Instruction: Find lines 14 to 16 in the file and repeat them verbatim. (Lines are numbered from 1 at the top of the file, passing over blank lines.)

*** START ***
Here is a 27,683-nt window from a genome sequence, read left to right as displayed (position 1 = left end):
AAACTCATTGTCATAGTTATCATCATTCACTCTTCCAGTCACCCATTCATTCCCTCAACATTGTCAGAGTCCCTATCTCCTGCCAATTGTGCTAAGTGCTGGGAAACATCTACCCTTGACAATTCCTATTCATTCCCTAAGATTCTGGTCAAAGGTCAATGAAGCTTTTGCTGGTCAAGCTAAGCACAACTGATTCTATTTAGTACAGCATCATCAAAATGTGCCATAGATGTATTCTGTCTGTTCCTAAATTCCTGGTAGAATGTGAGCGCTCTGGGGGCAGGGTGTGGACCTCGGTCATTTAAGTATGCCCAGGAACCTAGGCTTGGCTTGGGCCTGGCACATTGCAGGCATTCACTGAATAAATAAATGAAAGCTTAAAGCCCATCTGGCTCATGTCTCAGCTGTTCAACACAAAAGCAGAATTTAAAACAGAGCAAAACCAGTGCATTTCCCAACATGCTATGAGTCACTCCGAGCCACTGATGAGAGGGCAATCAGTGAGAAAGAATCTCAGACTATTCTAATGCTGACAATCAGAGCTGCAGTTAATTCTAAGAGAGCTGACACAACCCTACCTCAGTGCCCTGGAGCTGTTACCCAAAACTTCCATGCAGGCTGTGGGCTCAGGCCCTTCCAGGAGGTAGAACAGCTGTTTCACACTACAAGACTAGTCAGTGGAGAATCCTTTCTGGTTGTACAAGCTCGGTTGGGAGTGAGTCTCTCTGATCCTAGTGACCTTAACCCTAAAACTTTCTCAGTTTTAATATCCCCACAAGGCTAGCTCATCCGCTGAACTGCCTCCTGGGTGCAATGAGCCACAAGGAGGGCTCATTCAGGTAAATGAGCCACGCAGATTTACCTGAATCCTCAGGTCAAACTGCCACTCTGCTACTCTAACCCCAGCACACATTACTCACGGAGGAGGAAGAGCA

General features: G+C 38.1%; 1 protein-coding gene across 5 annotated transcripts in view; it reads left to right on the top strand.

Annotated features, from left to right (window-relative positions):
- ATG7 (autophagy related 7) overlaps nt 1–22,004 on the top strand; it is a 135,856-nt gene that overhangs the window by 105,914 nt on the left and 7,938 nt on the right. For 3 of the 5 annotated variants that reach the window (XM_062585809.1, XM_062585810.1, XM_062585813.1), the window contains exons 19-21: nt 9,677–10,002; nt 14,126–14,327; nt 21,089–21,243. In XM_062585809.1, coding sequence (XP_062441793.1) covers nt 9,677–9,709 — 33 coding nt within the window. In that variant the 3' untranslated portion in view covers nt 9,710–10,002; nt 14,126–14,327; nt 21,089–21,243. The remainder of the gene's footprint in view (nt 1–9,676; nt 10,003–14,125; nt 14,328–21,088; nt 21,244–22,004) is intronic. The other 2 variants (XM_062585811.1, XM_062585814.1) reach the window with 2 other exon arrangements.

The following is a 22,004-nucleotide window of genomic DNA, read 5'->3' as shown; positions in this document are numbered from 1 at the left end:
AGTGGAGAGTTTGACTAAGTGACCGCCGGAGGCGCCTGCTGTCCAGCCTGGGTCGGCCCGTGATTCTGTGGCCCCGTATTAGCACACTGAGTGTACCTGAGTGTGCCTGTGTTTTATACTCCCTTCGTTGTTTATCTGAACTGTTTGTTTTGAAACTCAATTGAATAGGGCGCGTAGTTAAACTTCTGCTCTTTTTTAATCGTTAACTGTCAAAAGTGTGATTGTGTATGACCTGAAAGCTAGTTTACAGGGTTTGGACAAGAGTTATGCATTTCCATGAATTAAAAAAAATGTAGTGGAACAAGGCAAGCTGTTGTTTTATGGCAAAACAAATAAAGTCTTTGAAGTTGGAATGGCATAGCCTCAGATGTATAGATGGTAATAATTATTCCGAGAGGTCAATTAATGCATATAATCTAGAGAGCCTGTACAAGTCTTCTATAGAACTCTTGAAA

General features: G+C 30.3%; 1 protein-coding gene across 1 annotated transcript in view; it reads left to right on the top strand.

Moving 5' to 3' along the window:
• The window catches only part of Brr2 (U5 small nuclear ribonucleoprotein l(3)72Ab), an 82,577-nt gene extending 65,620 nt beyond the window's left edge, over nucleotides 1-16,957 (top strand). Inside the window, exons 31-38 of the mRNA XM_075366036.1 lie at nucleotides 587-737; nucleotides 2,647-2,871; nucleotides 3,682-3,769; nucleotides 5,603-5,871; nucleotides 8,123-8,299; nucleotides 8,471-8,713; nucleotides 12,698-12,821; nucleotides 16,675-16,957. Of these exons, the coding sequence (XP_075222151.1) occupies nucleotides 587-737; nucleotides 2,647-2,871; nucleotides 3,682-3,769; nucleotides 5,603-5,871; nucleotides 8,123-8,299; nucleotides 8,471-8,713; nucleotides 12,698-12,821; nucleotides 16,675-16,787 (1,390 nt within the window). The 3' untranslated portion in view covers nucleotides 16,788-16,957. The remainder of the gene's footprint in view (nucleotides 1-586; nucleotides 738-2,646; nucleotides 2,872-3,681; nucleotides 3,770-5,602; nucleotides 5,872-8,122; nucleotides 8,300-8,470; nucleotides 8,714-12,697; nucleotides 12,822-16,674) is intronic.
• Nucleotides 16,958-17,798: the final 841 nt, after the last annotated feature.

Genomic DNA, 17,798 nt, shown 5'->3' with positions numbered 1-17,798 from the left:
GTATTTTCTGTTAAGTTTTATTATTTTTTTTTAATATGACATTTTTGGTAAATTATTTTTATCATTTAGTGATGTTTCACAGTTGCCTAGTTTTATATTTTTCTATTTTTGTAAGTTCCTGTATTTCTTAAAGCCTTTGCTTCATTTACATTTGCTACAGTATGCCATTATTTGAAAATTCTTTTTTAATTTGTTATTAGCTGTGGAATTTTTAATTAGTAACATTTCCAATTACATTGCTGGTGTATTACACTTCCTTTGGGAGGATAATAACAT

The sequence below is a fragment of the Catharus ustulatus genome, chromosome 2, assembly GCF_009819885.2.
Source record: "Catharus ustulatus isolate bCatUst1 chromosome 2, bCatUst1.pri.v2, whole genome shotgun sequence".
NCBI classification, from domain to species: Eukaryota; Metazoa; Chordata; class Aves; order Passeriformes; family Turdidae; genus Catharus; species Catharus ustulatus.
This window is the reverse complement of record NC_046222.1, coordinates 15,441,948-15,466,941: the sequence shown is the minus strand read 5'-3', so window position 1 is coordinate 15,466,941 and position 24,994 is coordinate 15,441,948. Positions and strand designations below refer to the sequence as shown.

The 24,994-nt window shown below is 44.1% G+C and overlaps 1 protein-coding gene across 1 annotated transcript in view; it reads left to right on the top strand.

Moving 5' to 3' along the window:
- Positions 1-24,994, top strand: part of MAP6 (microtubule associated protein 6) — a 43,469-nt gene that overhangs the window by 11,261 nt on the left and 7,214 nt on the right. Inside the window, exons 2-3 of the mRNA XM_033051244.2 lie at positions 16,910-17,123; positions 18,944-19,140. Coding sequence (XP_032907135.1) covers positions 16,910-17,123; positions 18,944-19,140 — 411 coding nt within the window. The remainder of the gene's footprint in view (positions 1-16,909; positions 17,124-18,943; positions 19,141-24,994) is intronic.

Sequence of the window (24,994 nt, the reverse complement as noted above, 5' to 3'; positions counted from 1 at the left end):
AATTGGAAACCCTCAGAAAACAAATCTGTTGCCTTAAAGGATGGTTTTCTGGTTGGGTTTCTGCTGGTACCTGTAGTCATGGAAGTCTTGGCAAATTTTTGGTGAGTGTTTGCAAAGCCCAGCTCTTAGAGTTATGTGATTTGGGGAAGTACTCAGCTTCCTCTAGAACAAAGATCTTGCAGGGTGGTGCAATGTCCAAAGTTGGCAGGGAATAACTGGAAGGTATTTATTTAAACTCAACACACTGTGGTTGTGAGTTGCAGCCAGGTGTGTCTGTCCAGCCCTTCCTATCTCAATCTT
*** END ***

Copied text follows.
The sequence below is a fragment of the Catharus ustulatus genome, chromosome 2, assembly GCF_009819885.2.
Source record: "Catharus ustulatus isolate bCatUst1 chromosome 2, bCatUst1.pri.v2, whole genome shotgun sequence".
NCBI classification, from domain to species: Eukaryota; Metazoa; Chordata; class Aves; order Passeriformes; family Turdidae; genus Catharus; species Catharus ustulatus.